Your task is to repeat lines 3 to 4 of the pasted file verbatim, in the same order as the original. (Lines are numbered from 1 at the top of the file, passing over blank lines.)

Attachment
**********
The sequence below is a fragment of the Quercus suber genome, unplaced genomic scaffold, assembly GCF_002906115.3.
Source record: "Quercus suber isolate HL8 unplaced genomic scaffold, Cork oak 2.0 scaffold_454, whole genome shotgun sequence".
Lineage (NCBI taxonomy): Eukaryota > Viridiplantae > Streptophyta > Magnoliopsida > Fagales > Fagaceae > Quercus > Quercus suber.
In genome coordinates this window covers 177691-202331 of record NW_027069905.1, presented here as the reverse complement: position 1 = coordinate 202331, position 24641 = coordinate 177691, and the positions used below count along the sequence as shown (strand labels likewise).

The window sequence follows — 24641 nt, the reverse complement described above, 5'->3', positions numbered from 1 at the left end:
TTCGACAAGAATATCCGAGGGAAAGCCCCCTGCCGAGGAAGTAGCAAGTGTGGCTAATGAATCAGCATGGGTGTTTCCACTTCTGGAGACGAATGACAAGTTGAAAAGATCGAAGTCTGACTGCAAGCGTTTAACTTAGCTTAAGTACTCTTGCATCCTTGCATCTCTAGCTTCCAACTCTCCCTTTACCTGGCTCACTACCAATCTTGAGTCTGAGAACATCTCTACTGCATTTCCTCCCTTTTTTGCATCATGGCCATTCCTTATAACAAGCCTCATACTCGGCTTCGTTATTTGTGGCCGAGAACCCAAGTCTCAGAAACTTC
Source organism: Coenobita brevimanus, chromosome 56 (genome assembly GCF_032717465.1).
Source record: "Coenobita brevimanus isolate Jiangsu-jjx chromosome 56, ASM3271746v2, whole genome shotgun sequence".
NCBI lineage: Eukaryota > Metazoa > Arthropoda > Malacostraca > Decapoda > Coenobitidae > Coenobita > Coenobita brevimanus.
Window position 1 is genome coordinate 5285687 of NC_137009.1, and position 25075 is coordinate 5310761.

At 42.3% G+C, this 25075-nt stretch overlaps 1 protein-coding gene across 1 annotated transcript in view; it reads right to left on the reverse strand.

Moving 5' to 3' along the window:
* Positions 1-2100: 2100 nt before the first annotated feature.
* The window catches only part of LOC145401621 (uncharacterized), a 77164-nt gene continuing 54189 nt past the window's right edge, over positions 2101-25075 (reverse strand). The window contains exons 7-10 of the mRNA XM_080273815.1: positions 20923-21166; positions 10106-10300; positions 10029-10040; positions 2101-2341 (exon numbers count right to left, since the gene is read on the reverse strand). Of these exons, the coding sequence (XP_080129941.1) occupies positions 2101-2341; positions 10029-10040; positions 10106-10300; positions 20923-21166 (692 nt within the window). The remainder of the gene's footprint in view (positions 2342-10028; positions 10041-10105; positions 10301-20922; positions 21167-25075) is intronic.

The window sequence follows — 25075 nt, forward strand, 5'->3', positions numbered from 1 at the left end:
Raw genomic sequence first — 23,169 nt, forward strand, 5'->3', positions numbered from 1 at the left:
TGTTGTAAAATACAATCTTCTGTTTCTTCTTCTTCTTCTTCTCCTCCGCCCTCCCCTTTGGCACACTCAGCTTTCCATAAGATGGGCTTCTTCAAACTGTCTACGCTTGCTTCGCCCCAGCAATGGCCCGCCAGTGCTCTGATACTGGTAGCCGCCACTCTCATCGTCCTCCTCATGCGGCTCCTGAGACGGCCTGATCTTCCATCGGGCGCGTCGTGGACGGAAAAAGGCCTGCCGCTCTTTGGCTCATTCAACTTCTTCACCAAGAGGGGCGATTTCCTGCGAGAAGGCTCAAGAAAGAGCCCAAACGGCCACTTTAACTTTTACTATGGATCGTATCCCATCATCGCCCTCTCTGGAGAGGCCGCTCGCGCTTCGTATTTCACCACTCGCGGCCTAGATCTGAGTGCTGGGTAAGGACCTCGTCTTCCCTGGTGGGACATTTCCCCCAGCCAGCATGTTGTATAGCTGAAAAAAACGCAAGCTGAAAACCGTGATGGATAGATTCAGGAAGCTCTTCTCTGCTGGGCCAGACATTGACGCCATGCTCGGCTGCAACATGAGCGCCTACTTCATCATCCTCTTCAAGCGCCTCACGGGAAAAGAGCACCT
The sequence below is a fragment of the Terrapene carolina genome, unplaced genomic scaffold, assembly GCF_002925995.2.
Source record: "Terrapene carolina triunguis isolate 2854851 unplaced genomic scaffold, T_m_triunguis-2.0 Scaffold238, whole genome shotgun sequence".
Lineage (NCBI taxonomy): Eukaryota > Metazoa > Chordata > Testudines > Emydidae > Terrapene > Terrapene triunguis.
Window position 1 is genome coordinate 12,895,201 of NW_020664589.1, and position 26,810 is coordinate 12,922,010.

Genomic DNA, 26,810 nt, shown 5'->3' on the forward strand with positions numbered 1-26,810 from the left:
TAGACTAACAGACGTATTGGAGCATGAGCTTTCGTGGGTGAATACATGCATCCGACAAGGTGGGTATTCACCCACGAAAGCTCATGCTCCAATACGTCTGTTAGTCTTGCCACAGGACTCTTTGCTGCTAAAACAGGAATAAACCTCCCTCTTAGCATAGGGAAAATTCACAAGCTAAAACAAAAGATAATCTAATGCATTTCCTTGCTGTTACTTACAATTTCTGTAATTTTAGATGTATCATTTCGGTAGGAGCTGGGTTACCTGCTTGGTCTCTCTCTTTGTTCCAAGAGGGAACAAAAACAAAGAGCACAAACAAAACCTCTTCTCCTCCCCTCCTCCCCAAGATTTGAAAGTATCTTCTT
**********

Lineage (NCBI taxonomy): Eukaryota > Viridiplantae > Streptophyta > Magnoliopsida > Fagales > Fagaceae > Quercus > Quercus suber.
In genome coordinates this window covers 177691-202331 of record NW_027069905.1, presented here as the reverse complement: position 1 = coordinate 202331, position 24641 = coordinate 177691, and the positions used below count along the sequence as shown (strand labels likewise).